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Adapting to Urban Terror Risk vs. Urban Climate Change Risk

Saturday, March 25, 2017 11:44
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(Before It's News)

The NY Times has published a touching piece about London in the aftermath of the recent terror attack.  Several years ago, I published a piece that contrasts adaptation to terror risk versus climate change risk.  I think it is useful to restate my key points (here is an unpublished draft).

1.  The rational terrorist chooses a set of targets such that there is no predictable pattern of the attacks. In the language of time series statistics, there is no serial correlation in the attack targets. If you hijack airplanes on 9/11/01 then you hit another target at a later date.  Why?   The victim is likely to over invest and to make airports (post 9/11) too safe.  This investment costs time and $ and also leaves other alternative targets more vulnerable.   True terror is created by popping up in unexpected places.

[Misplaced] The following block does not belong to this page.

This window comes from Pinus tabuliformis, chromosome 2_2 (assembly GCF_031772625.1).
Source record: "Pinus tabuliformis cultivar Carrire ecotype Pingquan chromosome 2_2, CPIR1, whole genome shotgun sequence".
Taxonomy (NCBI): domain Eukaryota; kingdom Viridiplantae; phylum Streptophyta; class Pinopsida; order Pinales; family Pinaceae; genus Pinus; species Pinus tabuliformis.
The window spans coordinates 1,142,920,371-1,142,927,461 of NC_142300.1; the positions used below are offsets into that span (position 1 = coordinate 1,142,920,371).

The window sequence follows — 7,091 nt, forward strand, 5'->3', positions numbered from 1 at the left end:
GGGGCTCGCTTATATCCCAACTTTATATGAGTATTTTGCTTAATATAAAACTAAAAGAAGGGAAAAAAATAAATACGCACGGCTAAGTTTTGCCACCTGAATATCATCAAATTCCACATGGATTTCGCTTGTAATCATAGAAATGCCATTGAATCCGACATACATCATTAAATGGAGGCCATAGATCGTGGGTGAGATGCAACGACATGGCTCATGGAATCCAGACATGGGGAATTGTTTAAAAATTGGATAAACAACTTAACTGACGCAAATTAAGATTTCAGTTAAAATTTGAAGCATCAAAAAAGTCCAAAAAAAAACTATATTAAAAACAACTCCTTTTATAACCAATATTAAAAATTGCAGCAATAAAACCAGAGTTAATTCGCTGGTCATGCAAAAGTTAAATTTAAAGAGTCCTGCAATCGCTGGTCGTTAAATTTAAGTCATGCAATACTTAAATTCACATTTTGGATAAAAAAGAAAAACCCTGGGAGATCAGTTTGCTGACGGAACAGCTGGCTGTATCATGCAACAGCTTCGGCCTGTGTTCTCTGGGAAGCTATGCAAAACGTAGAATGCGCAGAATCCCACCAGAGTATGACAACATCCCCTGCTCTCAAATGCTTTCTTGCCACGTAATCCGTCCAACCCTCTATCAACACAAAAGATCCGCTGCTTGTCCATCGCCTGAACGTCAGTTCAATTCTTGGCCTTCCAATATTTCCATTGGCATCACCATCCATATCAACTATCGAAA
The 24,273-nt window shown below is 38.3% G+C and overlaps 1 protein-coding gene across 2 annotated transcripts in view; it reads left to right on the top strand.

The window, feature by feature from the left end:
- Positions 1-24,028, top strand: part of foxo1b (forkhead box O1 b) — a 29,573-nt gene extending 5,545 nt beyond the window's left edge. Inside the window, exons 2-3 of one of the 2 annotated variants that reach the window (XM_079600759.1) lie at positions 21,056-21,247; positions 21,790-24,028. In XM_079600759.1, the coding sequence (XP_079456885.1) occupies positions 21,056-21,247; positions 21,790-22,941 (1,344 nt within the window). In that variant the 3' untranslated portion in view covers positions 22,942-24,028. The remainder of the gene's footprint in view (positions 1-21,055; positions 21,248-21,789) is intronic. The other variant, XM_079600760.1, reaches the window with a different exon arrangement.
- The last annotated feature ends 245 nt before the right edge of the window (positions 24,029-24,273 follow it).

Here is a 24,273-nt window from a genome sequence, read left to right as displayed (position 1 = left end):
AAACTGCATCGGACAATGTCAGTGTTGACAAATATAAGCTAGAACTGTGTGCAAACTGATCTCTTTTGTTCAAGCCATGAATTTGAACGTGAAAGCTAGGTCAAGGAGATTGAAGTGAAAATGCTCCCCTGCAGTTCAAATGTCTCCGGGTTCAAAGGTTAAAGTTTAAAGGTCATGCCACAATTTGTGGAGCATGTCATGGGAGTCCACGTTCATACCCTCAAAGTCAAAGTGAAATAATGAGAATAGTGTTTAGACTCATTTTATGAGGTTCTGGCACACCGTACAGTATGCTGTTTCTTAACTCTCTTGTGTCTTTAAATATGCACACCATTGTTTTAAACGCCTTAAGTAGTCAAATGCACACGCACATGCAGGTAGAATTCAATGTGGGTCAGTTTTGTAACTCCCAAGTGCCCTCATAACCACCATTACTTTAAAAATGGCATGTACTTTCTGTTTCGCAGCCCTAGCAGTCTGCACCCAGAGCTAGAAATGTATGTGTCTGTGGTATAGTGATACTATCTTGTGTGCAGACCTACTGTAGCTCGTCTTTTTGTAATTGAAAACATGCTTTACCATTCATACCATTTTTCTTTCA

2.  In the case of climate change,  there is a serial correlation to shocks.  The same geographic areas are hit with similar shocks over and over.  This predictability creates both learning and allows firms and households to update their evolving beliefs about these risks.  I will be talking about this at Brookings on Monday.

The spatial predictability of climate shocks make them more easy to adapt to then the “random” terror shocks.  You can think about the strategic game that the victims play against the terrorists versus against Mother Nature. In the former case, the terrorists are aware that surprise greatly helps their cause. Since Mother Nature is not a strategic opponent, she just strikes without thinking through how to cause real harm.  This predictability allows forward looking households and investors to plan accordingly and this investment under uncertainty helps us to adapt.


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